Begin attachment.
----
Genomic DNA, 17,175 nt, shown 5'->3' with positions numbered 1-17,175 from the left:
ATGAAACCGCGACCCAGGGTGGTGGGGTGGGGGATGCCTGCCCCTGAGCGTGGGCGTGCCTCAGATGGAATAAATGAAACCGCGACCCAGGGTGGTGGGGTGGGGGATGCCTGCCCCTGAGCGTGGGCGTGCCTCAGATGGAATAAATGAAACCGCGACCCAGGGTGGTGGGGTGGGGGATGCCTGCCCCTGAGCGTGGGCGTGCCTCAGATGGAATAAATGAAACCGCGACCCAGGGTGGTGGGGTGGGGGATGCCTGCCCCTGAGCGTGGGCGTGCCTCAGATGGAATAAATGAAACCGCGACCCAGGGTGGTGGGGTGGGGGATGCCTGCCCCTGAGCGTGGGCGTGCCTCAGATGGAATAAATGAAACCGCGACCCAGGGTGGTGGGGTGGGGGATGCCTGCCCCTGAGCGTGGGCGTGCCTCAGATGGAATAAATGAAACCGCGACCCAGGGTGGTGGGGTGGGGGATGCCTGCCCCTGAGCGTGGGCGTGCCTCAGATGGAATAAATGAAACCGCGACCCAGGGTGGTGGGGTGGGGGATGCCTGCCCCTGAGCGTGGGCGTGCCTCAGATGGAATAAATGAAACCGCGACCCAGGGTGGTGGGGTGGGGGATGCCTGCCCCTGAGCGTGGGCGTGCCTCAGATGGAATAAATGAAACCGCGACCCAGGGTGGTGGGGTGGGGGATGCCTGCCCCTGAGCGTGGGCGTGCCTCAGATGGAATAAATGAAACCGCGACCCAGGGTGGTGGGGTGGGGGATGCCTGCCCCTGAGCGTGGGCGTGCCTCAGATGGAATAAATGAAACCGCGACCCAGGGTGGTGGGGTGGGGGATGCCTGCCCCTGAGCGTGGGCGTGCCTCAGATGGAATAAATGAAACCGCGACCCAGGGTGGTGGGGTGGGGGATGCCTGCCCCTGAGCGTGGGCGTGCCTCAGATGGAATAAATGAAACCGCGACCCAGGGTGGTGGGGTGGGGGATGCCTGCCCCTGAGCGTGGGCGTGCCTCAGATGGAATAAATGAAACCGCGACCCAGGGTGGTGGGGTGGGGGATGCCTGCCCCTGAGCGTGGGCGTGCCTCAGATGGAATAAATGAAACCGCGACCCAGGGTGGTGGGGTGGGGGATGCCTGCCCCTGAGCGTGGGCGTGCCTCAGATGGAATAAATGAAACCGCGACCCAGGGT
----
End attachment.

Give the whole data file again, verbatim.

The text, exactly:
Genomic DNA, 17,175 nt, shown 5'->3' with positions numbered 1-17,175 from the left:
ATGAAACCGCGACCCAGGGTGGTGGGGTGGGGGATGCCTGCCCCTGAGCGTGGGCGTGCCTCAGATGGAATAAATGAAACCGCGACCCAGGGTGGTGGGGTGGGGGATGCCTGCCCCTGAGCGTGGGCGTGCCTCAGATGGAATAAATGAAACCGCGACCCAGGGTGGTGGGGTGGGGGATGCCTGCCCCTGAGCGTGGGCGTGCCTCAGATGGAATAAATGAAACCGCGACCCAGGGTGGTGGGGTGGGGGATGCCTGCCCCTGAGCGTGGGCGTGCCTCAGATGGAATAAATGAAACCGCGACCCAGGGTGGTGGGGTGGGGGATGCCTGCCCCTGAGCGTGGGCGTGCCTCAGATGGAATAAATGAAACCGCGACCCAGGGTGGTGGGGTGGGGGATGCCTGCCCCTGAGCGTGGGCGTGCCTCAGATGGAATAAATGAAACCGCGACCCAGGGTGGTGGGGTGGGGGATGCCTGCCCCTGAGCGTGGGCGTGCCTCAGATGGAATAAATGAAACCGCGACCCAGGGTGGTGGGGTGGGGGATGCCTGCCCCTGAGCGTGGGCGTGCCTCAGATGGAATAAATGAAACCGCGACCCAGGGTGGTGGGGTGGGGGATGCCTGCCCCTGAGCGTGGGCGTGCCTCAGATGGAATAAATGAAACCGCGACCCAGGGTGGTGGGGTGGGGGATGCCTGCCCCTGAGCGTGGGCGTGCCTCAGATGGAATAAATGAAACCGCGACCCAGGGTGGTGGGGTGGGGGATGCCTGCCCCTGAGCGTGGGCGTGCCTCAGATGGAATAAATGAAACCGCGACCCAGGGTGGTGGGGTGGGGGATGCCTGCCCCTGAGCGTGGGCGTGCCTCAGATGGAATAAATGAAACCGCGACCCAGGGTGGTGGGGTGGGGGATGCCTGCCCCTGAGCGTGGGCGTGCCTCAGATGGAATAAATGAAACCGCGACCCAGGGTGGTGGGGTGGGGGATGCCTGCCCCTGAGCGTGGGCGTGCCTCAGATGGAATAAATGAAACCGCGACCCAGGGTGGTGGGGTGGGGGATGCCTGCCCCTGAGCGTGGGCGTGCCTCAGATGGAATAAATGAAACCGCGACCCAGGGTGGTGGGGTGGGGGATGCCTGCCCCTGAGCGTGGGCGTGCCTCAGATGGAATAAATGAAACCGCGACCCAGGGT